Most experts agree that it is safe to take vitamin E in pregnancy, provided it's taken in moderation. In small amounts, the vitamin has actually been shown to be quite beneficial to pregnant women and their unborn children, and this is one of the main reasons the compound is usually included in prenatal multivitamins. Getting too much can cause problems, though. There are a number of risks associated with excessive consumption, and pregnant patients generally shouldn’t take supplement capsules unless specifically recommended by a health care provider. Even women who don’t regularly take prenatal vitamins normally get enough through ordinary dietary sources to meet the needs of themselves and their babies. Fewer studies have been performed on topical vitamin preparations, namely creams, lotions, and oils; in general, though, these are uniformly safe for pregnant women, since they aren’t normally absorbed into the bloodstream but rather stay within the layers of the skin.
Understanding the Nutrient Generally
Vitamin E is a naturally occurring compound found in foods like dairy products, meat, and many plant foods. The human body doesn’t synthesize this nutrient on its own, which means that people need to get it through their diet. Among other things, it helps to build muscle and create oxygen-carrying red blood cells. These benefits extend to an unborn child, and research even demonstrates that normal intake of vitamin E in pregnancy can reduce risk factors like asthma in the child as it grows. In fact, when taken in recommended amounts, the vitamin meets the safety standards of most medical organizations. The United States Food and Drug Administration, for example, gives vitamin E a Category A safety rating during pregnancy, provided it’s taken in recommended amounts.
Potential Benefits in Small Doses
Medical professionals traditionally advise pregnant women to ingest about 15 milligrams of the vitamin per day. Most, if not all, of this amount can be obtained through a balanced diet, but adding a prenatal vitamin can cover any gaps safely.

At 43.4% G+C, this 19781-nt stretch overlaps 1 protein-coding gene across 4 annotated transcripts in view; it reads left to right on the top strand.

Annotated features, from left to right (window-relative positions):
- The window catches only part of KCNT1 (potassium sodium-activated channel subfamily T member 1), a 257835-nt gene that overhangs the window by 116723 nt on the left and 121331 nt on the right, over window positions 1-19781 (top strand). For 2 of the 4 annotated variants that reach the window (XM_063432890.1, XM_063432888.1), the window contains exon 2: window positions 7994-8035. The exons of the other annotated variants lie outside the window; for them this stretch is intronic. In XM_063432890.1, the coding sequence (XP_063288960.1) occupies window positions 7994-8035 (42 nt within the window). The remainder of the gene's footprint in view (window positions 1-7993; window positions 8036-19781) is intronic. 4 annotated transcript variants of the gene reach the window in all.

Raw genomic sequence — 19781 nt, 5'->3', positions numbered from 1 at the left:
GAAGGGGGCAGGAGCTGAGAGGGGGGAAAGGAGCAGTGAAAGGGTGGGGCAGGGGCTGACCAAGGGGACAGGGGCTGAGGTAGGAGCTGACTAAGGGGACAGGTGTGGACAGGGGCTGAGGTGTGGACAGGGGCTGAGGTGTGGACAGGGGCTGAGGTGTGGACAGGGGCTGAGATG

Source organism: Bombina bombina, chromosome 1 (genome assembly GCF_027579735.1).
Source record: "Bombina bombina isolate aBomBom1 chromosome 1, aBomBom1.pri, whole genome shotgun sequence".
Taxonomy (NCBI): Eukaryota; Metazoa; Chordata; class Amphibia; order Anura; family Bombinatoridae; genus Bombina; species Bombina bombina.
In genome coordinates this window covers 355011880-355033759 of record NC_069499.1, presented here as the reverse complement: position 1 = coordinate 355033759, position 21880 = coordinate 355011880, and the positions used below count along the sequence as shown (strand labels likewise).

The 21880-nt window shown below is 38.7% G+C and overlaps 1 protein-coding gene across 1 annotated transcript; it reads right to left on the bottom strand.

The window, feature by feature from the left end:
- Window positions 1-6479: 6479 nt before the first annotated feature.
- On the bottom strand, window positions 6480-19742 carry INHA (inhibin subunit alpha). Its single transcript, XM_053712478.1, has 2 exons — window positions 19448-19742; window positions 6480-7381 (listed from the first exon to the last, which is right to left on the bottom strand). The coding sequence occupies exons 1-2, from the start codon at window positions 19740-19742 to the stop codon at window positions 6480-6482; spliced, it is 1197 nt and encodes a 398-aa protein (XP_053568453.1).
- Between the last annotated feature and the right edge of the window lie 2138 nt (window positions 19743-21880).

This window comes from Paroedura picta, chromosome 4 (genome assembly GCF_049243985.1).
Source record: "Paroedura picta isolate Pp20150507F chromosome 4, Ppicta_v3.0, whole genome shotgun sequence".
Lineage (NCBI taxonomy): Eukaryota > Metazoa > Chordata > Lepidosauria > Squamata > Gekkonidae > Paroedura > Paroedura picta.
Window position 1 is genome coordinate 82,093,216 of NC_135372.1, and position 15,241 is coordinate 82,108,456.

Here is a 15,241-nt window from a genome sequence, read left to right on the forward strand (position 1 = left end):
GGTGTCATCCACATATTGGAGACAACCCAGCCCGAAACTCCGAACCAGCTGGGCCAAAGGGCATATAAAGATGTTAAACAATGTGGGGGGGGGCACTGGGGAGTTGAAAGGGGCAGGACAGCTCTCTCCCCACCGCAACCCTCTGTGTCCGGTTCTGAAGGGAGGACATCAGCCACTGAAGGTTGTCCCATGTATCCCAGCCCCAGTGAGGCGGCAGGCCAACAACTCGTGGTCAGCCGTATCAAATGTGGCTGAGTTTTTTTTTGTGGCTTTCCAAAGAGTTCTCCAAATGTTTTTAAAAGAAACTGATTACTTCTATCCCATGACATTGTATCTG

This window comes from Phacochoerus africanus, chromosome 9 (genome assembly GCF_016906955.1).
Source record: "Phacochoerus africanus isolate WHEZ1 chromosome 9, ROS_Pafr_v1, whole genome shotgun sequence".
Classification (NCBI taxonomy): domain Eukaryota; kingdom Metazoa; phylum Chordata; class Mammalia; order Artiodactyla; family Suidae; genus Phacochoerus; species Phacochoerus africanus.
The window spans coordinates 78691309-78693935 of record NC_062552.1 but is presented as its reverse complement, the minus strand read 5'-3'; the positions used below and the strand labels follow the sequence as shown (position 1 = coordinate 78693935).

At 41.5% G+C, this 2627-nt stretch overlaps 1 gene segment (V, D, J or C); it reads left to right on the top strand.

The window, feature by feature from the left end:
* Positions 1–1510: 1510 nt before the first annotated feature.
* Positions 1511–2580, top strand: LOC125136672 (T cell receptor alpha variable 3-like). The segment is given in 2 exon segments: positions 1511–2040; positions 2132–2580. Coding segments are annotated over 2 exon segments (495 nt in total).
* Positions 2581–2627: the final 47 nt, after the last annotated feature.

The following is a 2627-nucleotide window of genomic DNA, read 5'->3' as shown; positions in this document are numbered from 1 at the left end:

Vitamin E in pregnancy has been linked with a range of benefits, everything from miscarriage prevention to improved immune function in fetuses and newborn children. Some even claim it promotes healthy birth weights. None of these claims, however, have received scientific validation. Because of this, and because of the risk of getting too much, in most cases any additional supplements, like vitamin E capsules or vitamin E oil, are neither needed nor recommended.
Risks Associated with Excessive Supplementation
Some research suggests that taking excessive amounts of vitamin E, typically defined as over 100 mg in a day, in pregnancy can cause harm to the mother. Over the long term, abnormal vitamin E levels may increase the amount and intensity of any blood loss during childbirth. In certain women, high levels of Vitamin E can also cause an allergic reaction that can be very dangerous to both mother and child, and adverse interactions with other prescribed drugs are also possible.
A few studies also suggest a correlation between high vitamin E intake and the risk of stillbirth. Another danger is fetal development of vitamin E dependence. This could cause health complications when the child is born and withdraws from the substance. Since vitamin E can be passed through breast milk, mothers should exercise caution with vitamin E intake even after birth if they plan to nurse their babies.
In most cases there is no concern with topical uses of vitamin E. No coordinated studies have been conducted on any risks between fortified creams and lotions and problems during pregnancy, and in fact many people anecdotally recommend these sorts of products for use on the expanding belly during pregnancy to prevent stretch marks and to help maintain elasticity. Even pure vitamin oil is usually fine for this purpose, since it doesn’t actually enter the body; it soaks into the various layers of the epidermis, but presents none of the risks of ingested supplements or nutrients taken in through food. Importantly, though, rubbing oil onto the skin won’t make up for a deficiency; anyone who isn’t getting enough needs to consume the vitamin orally.